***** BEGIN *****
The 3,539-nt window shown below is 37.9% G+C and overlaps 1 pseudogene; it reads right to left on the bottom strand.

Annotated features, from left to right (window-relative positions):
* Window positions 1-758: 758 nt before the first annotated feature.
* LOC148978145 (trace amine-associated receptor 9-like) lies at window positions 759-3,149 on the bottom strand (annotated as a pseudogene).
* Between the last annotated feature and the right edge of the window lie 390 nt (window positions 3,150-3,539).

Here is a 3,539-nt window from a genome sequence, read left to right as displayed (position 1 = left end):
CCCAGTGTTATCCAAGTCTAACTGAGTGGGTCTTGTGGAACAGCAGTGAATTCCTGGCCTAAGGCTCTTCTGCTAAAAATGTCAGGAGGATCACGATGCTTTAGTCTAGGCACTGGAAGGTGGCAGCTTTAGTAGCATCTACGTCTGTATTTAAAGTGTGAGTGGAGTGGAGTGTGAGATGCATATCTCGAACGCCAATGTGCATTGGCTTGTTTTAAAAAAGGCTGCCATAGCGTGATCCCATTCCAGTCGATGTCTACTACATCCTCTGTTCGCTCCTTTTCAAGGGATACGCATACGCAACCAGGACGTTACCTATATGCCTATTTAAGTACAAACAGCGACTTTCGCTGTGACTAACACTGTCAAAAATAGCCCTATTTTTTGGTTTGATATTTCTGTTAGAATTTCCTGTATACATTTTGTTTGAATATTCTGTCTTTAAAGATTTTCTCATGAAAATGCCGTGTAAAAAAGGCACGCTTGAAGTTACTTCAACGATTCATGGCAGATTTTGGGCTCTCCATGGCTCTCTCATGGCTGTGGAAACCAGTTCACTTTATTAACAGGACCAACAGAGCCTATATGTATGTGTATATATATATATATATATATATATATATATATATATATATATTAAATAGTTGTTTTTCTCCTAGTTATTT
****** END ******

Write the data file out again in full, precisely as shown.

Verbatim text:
The 3,539-nt window shown below is 37.9% G+C and overlaps 1 pseudogene; it reads right to left on the bottom strand.

Annotated features, from left to right (window-relative positions):
* Window positions 1-758: 758 nt before the first annotated feature.
* LOC148978145 (trace amine-associated receptor 9-like) lies at window positions 759-3,149 on the bottom strand (annotated as a pseudogene).
* Between the last annotated feature and the right edge of the window lie 390 nt (window positions 3,150-3,539).

Here is a 3,539-nt window from a genome sequence, read left to right as displayed (position 1 = left end):
CCCAGTGTTATCCAAGTCTAACTGAGTGGGTCTTGTGGAACAGCAGTGAATTCCTGGCCTAAGGCTCTTCTGCTAAAAATGTCAGGAGGATCACGATGCTTTAGTCTAGGCACTGGAAGGTGGCAGCTTTAGTAGCATCTACGTCTGTATTTAAAGTGTGAGTGGAGTGGAGTGTGAGATGCATATCTCGAACGCCAATGTGCATTGGCTTGTTTTAAAAAAGGCTGCCATAGCGTGATCCCATTCCAGTCGATGTCTACTACATCCTCTGTTCGCTCCTTTTCAAGGGATACGCATACGCAACCAGGACGTTACCTATATGCCTATTTAAGTACAAACAGCGACTTTCGCTGTGACTAACACTGTCAAAAATAGCCCTATTTTTTGGTTTGATATTTCTGTTAGAATTTCCTGTATACATTTTGTTTGAATATTCTGTCTTTAAAGATTTTCTCATGAAAATGCCGTGTAAAAAAGGCACGCTTGAAGTTACTTCAACGATTCATGGCAGATTTTGGGCTCTCCATGGCTCTCTCATGGCTGTGGAAACCAGTTCACTTTATTAACAGGACCAACAGAGCCTATATGTATGTGTATATATATATATATATATATATATATATATATATATATATATTAAATAGTTGTTTTTCTCCTAGTTATTT